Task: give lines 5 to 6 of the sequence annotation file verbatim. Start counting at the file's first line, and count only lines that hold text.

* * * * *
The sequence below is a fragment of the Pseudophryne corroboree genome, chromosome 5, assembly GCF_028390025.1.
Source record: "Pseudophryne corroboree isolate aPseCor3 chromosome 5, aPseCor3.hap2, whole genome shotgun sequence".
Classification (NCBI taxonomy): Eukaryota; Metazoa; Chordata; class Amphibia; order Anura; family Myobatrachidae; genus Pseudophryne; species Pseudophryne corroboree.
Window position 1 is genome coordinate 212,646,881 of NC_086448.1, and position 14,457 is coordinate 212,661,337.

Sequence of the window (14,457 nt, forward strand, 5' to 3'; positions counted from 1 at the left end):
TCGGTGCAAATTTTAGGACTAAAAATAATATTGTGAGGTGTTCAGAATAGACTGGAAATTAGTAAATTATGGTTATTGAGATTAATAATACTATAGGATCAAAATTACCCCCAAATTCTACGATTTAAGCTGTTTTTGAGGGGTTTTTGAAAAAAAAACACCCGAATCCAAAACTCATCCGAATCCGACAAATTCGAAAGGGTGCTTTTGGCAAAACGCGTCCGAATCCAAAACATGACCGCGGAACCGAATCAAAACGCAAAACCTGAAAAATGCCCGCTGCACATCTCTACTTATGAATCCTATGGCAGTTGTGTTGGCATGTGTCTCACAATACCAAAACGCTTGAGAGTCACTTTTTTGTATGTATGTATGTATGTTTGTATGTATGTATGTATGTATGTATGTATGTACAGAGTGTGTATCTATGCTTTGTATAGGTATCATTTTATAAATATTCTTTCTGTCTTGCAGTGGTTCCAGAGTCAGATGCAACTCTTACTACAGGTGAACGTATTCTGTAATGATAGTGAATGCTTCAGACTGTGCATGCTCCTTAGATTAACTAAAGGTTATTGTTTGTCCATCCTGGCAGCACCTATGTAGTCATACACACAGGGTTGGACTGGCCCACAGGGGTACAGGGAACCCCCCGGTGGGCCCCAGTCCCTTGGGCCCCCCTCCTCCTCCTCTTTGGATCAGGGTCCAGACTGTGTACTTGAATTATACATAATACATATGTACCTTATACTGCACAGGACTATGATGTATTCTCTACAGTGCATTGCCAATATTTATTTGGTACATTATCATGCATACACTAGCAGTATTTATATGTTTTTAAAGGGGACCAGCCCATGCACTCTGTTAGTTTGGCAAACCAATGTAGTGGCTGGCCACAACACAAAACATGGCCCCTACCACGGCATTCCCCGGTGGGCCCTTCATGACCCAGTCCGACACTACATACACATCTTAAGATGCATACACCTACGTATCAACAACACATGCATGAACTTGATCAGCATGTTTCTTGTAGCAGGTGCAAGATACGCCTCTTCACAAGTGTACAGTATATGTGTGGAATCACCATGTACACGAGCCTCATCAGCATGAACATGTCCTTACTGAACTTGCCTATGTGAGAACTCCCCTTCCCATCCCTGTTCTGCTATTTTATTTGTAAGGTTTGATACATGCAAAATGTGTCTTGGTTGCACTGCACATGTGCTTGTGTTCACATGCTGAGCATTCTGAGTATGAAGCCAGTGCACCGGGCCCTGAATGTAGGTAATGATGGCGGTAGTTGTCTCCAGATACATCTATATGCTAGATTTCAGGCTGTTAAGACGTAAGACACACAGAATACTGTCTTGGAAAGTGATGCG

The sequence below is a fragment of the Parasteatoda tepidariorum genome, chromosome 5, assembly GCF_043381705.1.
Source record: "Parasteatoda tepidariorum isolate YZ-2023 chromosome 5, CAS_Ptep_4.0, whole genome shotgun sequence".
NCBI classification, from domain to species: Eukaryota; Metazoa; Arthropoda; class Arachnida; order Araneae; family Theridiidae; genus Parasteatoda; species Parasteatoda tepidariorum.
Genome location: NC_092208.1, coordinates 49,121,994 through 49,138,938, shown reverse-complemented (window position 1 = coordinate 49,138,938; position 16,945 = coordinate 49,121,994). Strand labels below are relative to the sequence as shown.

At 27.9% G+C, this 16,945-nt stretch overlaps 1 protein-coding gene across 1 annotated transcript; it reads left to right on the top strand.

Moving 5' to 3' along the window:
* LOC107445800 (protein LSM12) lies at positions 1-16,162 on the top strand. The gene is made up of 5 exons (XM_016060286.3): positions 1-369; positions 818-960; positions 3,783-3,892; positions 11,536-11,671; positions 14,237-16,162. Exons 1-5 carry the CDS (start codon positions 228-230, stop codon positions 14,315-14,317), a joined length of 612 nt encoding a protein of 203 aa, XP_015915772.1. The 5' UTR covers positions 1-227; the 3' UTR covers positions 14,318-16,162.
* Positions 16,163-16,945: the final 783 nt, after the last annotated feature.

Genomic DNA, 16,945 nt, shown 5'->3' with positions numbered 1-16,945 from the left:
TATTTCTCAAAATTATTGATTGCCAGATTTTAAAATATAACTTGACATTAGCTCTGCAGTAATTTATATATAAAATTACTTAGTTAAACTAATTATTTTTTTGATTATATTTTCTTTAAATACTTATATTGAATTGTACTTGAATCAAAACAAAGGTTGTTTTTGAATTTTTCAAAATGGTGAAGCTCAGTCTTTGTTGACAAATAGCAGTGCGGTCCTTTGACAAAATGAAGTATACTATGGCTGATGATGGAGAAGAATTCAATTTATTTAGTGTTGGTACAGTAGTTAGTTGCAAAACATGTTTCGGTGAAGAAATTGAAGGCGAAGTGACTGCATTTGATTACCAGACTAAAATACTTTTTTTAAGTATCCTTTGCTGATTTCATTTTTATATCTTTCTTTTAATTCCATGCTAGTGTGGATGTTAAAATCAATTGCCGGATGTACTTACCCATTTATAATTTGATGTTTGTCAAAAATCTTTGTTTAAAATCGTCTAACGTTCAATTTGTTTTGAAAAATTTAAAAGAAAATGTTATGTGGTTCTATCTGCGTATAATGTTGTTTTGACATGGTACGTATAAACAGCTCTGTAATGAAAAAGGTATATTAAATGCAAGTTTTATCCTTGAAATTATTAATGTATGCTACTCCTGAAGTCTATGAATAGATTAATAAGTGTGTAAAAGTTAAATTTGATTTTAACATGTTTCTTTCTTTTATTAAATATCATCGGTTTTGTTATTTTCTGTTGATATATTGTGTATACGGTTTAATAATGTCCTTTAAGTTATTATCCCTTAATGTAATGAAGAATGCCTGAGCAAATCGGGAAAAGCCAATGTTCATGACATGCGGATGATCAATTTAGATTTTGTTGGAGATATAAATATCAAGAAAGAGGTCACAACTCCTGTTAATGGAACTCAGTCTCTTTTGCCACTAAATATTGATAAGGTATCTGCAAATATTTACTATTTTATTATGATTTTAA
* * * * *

Sequence of the window (14,457 nt, forward strand, 5' to 3'; positions counted from 1 at the left end):
TCGGTGCAAATTTTAGGACTAAAAATAATATTGTGAGGTGTTCAGAATAGACTGGAAATTAGTAAATTATGGTTATTGAGATTAATAATACTATAGGATCAAAATTACCCCCAAATTCTACGATTTAAGCTGTTTTTGAGGGGTTTTTGAAAAAAAAACACCCGAATCCAAAACTCATCCGAATCCGACAAATTCGAAAGGGTGCTTTTGGCAAAACGCGTCCGAATCCAAAACATGACCGCGGAACCGAATCAAAACGCAAAACCTGAAAAATGCCCGCTGCACATCTCTACTTATGAATCCTATGGCAGTTGTGTTGGCATGTGTCTCACAATACCAAAACGCTTGAGAGTCACTTTTTTGTATGTATGTATGTATGTTTGTATGTATGTATGTATGTATGTATGTATGTACAGAGTGTGTATCTATGCTTTGTATAGGTATCATTTTATAAATATTCTTTCTGTCTTGCAGTGGTTCCAGAGTCAGATGCAACTCTTACTACAGGTGAACGTATTCTGTAATGATAGTGAATGCTTCAGACTGTGCATGCTCCTTAGATTAACTAAAGGTTATTGTTTGTCCATCCTGGCAGCACCTATGTAGTCATACACACAGGGTTGGACTGGCCCACAGGGGTACAGGGAACCCCCCGGTGGGCCCCAGTCCCTTGGGCCCCCCTCCTCCTCCTCTTTGGATCAGGGTCCAGACTGTGTACTTGAATTATACATAATACATATGTACCTTATACTGCACAGGACTATGATGTATTCTCTACAGTGCATTGCCAATATTTATTTGGTACATTATCATGCATACACTAGCAGTATTTATATGTTTTTAAAGGGGACCAGCCCATGCACTCTGTTAGTTTGGCAAACCAATGTAGTGGCTGGCCACAACACAAAACATGGCCCCTACCACGGCATTCCCCGGTGGGCCCTTCATGACCCAGTCCGACACTACATACACATCTTAAGATGCATACACCTACGTATCAACAACACATGCATGAACTTGATCAGCATGTTTCTTGTAGCAGGTGCAAGATACGCCTCTTCACAAGTGTACAGTATATGTGTGGAATCACCATGTACACGAGCCTCATCAGCATGAACATGTCCTTACTGAACTTGCCTATGTGAGAACTCCCCTTCCCATCCCTGTTCTGCTATTTTATTTGTAAGGTTTGATACATGCAAAATGTGTCTTGGTTGCACTGCACATGTGCTTGTGTTCACATGCTGAGCATTCTGAGTATGAAGCCAGTGCACCGGGCCCTGAATGTAGGTAATGATGGCGGTAGTTGTCTCCAGATACATCTATATGCTAGATTTCAGGCTGTTAAGACGTAAGACACACAGAATACTGTCTTGGAAAGTGATGCG